After all this is the land of 10,000 lakes. We are surrounded by water. But Della Schall Young is not most of us. She knows the true value of water.
As a youth, Schall Young would travel to Liberia, where her grandmother lived, and would have to process the water to make sure it was safe to drink. That experience in many ways shaped Schall Young, helped define the person she is today and ignited her career path.
“That experience always stuck with me and I knew I wanted to do something to protect that (water) resource,” said Schall Young, who recently accepted a position as a regional manager with Burns & McDonnell, an engineering, architectural, construction, environmental and consulting services firm headquartered in Bloomington. “Now my focus is overall lake and river health, both for consumption and recreation.”
Schall Young joined Burns & McDonnell this past July, following positions with the engineering consulting firm of H.D.R., MnDOT and the Minnesota Department of Natural Resources. With Burns & McDonnell, she is responsible for helping businesses and municipalities navigate regulations such as the Municipal Separate Storm Sewer Systems (MS4) program as well as those associated with restoration and protection of water and native land resources.
Schall Young is doing her best to get young people – and particularly young people living in urban environments – to appreciate the state’s natural resources. As the troop leader of Girl Scout Troop 15981, Schall Young engages her girls in a variety of nature outings.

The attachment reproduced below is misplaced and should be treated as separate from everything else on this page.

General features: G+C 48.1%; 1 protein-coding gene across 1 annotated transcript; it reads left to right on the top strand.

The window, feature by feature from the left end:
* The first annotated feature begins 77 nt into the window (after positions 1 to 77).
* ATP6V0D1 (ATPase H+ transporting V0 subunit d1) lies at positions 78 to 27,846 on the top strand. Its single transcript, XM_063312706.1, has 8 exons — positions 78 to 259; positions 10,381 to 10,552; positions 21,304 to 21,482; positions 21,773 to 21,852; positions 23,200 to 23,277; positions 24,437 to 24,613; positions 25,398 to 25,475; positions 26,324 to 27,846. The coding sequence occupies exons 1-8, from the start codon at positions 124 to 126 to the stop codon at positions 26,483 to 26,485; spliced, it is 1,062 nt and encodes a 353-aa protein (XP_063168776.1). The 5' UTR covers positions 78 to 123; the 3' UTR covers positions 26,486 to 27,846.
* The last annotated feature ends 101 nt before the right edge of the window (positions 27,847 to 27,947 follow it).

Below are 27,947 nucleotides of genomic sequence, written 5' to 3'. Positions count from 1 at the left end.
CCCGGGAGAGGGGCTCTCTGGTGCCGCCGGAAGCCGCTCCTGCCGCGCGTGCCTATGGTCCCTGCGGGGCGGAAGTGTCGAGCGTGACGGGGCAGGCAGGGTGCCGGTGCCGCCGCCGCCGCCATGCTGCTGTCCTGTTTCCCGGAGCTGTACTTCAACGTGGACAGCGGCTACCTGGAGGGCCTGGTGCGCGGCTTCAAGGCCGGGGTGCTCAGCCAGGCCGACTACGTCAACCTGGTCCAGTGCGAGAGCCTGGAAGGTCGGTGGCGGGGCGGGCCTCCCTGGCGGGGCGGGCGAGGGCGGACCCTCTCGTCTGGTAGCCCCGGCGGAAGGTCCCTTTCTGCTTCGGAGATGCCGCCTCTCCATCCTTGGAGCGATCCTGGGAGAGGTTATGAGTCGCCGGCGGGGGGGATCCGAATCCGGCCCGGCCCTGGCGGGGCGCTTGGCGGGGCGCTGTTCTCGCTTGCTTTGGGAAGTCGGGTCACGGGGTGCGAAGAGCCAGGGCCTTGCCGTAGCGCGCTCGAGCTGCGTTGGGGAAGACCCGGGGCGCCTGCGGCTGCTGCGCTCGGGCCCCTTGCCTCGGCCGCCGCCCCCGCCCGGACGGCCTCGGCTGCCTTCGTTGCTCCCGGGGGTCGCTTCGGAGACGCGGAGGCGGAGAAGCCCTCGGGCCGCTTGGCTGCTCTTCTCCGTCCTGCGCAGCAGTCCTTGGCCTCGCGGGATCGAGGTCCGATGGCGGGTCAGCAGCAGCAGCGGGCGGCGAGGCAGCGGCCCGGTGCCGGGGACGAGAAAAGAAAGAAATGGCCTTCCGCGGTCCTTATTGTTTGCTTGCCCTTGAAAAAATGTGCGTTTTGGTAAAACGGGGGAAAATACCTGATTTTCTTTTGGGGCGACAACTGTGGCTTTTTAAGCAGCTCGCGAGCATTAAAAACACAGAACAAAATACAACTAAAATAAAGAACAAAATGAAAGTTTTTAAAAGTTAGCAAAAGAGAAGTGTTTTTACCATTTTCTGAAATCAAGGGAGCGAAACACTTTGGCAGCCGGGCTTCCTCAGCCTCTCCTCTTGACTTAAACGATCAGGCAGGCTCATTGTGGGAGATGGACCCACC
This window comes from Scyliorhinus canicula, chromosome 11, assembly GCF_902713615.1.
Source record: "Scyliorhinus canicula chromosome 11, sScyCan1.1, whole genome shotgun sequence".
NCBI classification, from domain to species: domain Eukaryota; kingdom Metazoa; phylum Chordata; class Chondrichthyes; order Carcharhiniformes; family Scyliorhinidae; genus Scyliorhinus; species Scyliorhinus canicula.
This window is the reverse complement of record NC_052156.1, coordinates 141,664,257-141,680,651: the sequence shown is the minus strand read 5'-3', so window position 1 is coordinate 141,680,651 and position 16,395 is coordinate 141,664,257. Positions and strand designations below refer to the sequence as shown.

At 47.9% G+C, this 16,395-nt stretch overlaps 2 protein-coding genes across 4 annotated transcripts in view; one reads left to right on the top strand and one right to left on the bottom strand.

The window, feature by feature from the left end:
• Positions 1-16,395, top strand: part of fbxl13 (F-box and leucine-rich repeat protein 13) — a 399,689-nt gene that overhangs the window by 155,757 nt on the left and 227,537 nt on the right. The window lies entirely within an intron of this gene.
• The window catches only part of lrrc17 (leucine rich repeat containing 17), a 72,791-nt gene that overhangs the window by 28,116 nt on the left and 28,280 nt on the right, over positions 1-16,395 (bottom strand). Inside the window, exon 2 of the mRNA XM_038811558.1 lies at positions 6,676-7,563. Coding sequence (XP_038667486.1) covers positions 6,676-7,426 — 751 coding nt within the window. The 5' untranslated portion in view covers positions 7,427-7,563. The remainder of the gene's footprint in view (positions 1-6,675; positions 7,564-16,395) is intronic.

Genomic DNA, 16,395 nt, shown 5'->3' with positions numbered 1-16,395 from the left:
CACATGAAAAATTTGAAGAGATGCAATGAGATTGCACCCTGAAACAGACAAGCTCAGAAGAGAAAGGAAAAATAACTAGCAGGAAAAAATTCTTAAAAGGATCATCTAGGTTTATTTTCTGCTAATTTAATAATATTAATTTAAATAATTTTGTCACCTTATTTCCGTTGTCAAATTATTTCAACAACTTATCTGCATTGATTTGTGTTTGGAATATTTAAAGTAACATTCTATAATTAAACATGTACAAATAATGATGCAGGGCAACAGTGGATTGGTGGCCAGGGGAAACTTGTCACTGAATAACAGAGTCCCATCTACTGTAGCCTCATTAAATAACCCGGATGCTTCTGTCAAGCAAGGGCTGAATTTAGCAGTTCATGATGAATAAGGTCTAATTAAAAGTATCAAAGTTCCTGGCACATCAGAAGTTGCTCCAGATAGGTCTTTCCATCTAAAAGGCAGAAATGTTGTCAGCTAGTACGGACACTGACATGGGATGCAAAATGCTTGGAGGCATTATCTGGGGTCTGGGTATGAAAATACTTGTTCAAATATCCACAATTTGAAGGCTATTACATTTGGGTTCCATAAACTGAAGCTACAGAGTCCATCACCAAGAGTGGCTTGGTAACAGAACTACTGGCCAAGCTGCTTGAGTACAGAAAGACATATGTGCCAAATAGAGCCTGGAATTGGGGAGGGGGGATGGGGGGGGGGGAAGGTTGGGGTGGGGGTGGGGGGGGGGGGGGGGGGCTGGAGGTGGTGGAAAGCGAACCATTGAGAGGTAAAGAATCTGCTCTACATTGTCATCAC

“Whether it’s going on a canoeing trip or hiking at Ft. Snelling, we have so many treasures right here,” said Schall Young. “One of my favorite places is Frontenac State Park (southeast of Red Wing). You can see eagles; you can see other different wildlife. It’s just beautiful.”
Schall Young hopes her involvement with youth can inspire more African-Americans and females to take an interest in environmental engineering.
“You talk about African-Americans in this profession, but it’s also interesting being a female in the male dominated field,” said Schall Young, who possesses a Bachelor of Science in environmental sciences/studies and a Master of Science in water resources science – both from the University of Minnesota. “This is a great profession. And who would have thought I would be here? I’m an African-American female with a birthmark that takes up half of my face and I could have felt like I was the victim, but my advice is to keep doing what you’re doing and people will see your gifts and your talents.”
Being a bit of a trailblazer is nothing new to Schall Young. At the University of Minnesota, Schall Young was a charter member of the Kappa Pi chapter of Zeta Phi Beta Sorority, Inc. She is also a member of the American Council of Engineering Companies, Minnesota and serves on the Friends of the Mississippi River Board.
It’s evident that the highly driven Schall Young is judged on her work and not her gender nor ethnicity.
“Consulting firms are here to make money. They don’t have you here because you are Black or because you’re a woman. They have you here because you’re talented,” said Schall Young.